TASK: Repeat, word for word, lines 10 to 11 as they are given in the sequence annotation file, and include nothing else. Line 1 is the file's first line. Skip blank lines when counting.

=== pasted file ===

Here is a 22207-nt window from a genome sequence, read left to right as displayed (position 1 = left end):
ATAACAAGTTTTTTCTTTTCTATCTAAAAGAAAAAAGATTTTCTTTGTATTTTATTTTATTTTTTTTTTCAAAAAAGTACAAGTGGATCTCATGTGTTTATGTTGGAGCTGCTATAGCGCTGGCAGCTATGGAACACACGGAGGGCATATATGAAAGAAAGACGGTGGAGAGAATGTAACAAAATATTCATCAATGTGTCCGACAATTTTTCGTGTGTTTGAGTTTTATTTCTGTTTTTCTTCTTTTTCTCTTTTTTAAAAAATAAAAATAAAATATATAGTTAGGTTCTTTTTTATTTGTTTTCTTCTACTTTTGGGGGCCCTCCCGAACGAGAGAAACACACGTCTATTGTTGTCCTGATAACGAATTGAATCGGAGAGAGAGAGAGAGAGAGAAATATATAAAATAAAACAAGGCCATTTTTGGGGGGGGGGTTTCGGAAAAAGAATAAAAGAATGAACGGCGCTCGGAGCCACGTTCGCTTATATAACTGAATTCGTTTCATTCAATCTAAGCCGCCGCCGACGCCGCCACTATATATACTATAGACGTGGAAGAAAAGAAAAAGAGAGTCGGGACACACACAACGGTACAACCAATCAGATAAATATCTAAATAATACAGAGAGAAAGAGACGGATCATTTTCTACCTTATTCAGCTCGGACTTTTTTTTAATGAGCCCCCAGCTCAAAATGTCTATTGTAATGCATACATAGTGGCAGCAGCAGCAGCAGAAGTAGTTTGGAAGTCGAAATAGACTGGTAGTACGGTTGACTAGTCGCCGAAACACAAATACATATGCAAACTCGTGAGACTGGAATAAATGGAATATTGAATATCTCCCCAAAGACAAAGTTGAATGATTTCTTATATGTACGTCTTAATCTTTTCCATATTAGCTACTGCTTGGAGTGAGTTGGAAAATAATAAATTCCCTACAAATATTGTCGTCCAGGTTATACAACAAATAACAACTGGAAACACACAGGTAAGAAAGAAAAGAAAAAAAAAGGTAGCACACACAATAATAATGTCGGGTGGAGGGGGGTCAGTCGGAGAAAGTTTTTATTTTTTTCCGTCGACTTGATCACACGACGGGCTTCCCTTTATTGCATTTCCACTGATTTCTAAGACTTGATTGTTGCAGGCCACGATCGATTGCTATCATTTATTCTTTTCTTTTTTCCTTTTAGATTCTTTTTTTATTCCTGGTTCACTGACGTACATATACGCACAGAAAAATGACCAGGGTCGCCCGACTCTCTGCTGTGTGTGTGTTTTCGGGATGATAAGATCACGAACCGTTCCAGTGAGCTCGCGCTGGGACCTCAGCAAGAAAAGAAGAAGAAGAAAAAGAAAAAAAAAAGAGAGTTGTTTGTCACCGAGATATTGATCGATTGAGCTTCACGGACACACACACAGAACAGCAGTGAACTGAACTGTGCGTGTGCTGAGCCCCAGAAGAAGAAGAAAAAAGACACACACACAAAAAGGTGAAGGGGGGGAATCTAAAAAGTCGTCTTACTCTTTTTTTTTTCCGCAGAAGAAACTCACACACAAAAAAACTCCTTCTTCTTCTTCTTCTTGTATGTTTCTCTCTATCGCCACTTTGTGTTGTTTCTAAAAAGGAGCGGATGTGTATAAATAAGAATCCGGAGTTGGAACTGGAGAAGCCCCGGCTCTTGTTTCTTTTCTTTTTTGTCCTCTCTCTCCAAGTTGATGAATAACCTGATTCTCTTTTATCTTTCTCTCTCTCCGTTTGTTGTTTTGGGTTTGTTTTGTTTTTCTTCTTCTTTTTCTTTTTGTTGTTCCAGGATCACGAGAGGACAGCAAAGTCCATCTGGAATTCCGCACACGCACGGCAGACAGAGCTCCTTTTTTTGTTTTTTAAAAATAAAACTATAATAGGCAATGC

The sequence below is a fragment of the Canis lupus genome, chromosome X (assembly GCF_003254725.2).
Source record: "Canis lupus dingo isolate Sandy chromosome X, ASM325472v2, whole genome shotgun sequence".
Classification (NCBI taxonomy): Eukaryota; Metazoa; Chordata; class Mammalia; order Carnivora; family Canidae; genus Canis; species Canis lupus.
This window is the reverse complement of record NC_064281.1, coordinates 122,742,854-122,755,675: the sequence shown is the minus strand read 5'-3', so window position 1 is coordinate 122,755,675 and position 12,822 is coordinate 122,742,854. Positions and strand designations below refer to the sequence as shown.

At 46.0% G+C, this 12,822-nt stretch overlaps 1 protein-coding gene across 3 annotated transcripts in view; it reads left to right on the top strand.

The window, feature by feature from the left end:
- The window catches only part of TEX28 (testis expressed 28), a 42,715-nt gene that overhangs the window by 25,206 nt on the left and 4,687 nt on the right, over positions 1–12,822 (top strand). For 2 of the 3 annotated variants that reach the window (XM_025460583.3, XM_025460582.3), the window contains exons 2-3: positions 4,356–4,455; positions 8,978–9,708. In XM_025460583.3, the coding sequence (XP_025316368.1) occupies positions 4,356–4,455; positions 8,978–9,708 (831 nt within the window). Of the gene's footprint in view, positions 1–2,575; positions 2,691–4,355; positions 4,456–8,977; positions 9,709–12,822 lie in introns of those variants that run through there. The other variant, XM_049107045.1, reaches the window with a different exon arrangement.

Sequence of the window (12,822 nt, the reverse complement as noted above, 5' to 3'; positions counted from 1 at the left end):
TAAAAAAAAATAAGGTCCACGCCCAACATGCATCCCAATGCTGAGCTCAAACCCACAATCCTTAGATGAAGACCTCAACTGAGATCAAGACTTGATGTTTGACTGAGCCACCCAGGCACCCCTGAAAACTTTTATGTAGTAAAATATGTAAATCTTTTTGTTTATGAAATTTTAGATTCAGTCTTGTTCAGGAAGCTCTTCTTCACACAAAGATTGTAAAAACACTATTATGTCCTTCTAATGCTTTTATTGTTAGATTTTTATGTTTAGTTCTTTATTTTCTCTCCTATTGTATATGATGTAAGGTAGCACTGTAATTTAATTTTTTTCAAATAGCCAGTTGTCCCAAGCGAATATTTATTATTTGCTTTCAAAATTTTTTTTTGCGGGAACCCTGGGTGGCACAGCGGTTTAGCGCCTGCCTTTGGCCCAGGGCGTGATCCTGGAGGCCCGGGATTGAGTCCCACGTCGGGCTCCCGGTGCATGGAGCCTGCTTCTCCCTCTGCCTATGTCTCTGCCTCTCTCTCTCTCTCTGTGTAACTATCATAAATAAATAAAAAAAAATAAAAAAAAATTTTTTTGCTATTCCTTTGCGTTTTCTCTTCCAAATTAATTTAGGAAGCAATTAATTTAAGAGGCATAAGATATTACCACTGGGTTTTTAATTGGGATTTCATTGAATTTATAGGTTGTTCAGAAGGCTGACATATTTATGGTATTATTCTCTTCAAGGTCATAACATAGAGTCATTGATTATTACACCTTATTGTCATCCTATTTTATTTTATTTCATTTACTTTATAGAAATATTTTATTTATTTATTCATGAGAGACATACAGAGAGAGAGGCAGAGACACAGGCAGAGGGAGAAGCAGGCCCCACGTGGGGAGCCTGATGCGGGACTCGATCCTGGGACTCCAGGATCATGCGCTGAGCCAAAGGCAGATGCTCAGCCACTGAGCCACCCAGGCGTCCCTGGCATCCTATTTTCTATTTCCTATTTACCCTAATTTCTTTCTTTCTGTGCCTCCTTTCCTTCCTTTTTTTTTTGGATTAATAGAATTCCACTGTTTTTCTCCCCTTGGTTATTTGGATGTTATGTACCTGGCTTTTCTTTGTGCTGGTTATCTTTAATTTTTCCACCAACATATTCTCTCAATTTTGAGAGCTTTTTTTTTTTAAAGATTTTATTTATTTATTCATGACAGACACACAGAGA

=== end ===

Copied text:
Sequence of the window (12,822 nt, the reverse complement as noted above, 5' to 3'; positions counted from 1 at the left end):
TAAAAAAAAATAAGGTCCACGCCCAACATGCATCCCAATGCTGAGCTCAAACCCACAATCCTTAGATGAAGACCTCAACTGAGATCAAGACTTGATGTTTGACTGAGCCACCCAGGCACCCCTGAAAACTTTTATGTAGTAAAATATGTAAATCTTTTTGTTTATGAAATTTTAGATTCAGTCTTGTTCAGGAAGCTCTTCTTCACACAAAGATTGTAAAAACACTATTATGTCCTTCTAATGCTTTTATTGTTAGATTTTTATGTTTAGTTCTTTATTTTCTCTCCTATTGTATATGATGTAAGGTAGCACTGTAATTTAATTTTTTTCAAATAGCCAGTTGTCCCAAGCGAATATTTATTATTTGCTTTCAAAATTTTTTTTTGCGGGAACCCTGGGTGGCACAGCGGTTTAGCGCCTGCCTTTGGCCCAGGGCGTGATCCTGGAGGCCCGGGATTGAGTCCCACGTCGGGCTCCCGGTGCATGGAGCCTGCTTCTCCCTCTGCCTATGTCTCTGCCTCTCTCTCTCTCTCTGTGTAACTATCATAAATAAATAAAAAAAAATAAAAAAAAATTTTTTTGCTATTCCTTTGCGTTTTCTCTTCCAAATTAATTTAGGAAGCAATTAATTTAAGAGGCATAAGATATTACCACTGGGTTTTTAATTGGGATTTCATTGAATTTATAGGTTGTTCAGAAGGCTGACATATTTATGGTATTATTCTCTTCAAGGTCATAACATAGAGTCATTGATTATTACACCTTATTGTCATCCTATTTTATTTTATTTCATTTACTTTATAGAAATATTTTATTTATTTATTCATGAGAGACATACAGAGAGAGAGGCAGAGACACAGGCAGAGGGAGAAGCAGGCCCCACGTGGGGAGCCTGATGCGGGACTCGATCCTGGGACTCCAGGATCATGCGCTGAGCCAAAGGCAGATGCTCAGCCACTGAGCCACCCAGGCGTCCCTGGCATCCTATTTTCTATTTCCTATTTACCCTAATTTCTTTCTTTCTGTGCCTCCTTTCCTTCCTTTTTTTTTTGGATTAATAGAATTCCACTGTTTTTCTCCCCTTGGTTATTTGGATGTTATGTACCTGGCTTTTCTTTGTGCTGGTTATCTTTAATTTTTCCACCAACATATTCTCTCAATTTTGAGAGCTTTTTTTTTTTAAAGATTTTATTTATTTATTCATGACAGACACACAGAGA